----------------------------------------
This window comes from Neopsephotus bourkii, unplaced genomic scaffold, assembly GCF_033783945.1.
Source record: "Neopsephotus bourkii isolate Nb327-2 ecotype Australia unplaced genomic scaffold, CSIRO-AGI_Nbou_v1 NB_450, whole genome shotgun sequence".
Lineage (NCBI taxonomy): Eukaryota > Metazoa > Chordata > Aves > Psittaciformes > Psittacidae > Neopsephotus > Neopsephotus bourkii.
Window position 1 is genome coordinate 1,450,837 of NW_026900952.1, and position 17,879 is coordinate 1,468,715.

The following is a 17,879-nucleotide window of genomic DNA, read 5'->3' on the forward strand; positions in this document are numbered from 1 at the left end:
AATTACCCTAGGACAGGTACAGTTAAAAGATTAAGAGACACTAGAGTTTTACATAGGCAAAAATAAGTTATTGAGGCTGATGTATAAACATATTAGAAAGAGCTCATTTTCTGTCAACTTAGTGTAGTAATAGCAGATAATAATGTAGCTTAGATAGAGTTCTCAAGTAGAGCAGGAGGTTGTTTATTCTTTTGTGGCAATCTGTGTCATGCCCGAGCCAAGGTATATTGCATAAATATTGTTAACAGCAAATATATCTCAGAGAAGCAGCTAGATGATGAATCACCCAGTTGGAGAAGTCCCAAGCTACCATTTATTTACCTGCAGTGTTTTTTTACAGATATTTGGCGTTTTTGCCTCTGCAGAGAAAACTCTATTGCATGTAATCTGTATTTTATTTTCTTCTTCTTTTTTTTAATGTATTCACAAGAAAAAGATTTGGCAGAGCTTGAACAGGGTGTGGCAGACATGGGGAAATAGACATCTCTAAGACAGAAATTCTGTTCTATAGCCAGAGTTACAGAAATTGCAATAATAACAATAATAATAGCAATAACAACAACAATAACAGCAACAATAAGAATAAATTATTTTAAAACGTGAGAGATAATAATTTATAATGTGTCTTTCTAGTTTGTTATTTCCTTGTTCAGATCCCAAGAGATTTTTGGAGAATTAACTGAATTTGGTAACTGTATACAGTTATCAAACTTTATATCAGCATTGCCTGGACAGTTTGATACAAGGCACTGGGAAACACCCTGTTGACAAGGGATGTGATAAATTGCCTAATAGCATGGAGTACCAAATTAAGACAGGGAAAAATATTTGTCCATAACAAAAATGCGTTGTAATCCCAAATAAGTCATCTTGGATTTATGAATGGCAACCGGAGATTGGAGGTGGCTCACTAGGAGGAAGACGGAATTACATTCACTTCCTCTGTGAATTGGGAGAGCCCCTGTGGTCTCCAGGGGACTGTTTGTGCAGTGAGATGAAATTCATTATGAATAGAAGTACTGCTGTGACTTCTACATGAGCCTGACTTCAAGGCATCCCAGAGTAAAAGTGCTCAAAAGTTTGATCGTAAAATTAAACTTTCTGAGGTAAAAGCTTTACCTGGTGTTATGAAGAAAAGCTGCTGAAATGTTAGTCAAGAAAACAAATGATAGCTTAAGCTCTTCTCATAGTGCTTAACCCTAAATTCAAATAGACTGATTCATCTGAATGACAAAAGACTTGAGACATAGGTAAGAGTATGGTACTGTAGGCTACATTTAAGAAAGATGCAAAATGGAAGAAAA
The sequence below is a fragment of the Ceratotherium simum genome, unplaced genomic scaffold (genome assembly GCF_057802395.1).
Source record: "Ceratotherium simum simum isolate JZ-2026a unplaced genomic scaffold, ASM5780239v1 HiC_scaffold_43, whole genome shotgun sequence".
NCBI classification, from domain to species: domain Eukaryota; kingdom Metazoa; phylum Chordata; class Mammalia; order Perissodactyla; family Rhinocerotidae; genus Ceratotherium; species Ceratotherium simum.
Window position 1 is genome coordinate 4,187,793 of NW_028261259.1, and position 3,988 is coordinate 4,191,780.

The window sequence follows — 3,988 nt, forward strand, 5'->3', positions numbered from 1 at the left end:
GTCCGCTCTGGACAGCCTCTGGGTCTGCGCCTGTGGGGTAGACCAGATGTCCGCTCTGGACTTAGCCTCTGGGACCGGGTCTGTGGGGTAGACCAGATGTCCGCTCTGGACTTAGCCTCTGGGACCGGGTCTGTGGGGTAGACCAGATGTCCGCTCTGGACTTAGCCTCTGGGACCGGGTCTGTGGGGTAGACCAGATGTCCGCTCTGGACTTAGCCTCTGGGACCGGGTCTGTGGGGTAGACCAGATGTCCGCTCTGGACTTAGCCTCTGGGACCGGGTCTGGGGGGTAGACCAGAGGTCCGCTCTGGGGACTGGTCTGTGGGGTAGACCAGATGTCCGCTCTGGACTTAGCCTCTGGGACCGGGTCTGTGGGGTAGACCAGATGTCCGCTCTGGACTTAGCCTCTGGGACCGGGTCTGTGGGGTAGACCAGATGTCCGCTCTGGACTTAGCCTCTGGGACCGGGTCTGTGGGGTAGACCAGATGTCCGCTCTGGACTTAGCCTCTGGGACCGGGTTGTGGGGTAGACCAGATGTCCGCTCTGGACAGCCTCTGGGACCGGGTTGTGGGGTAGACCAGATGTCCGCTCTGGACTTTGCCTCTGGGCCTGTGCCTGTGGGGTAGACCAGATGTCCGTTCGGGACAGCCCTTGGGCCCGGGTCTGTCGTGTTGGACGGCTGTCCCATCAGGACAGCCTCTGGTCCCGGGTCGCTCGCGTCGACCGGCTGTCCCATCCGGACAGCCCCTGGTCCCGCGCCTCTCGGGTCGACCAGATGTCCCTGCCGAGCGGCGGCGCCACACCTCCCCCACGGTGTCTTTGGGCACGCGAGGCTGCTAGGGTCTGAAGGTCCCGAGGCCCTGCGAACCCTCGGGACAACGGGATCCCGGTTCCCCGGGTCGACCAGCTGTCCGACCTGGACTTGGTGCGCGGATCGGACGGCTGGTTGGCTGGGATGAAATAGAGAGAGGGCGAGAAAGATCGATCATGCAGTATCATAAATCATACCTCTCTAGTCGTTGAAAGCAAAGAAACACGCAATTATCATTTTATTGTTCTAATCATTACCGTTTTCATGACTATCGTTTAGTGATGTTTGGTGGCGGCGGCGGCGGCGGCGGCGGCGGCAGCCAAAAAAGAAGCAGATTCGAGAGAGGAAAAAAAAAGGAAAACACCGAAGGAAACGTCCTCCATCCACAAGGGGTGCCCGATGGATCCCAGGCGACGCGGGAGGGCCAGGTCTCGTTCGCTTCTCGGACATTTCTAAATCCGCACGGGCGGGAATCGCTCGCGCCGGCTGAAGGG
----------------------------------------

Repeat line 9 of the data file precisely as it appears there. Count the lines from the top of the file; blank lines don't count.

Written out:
NCBI classification, from domain to species: domain Eukaryota; kingdom Metazoa; phylum Chordata; class Mammalia; order Perissodactyla; family Rhinocerotidae; genus Ceratotherium; species Ceratotherium simum.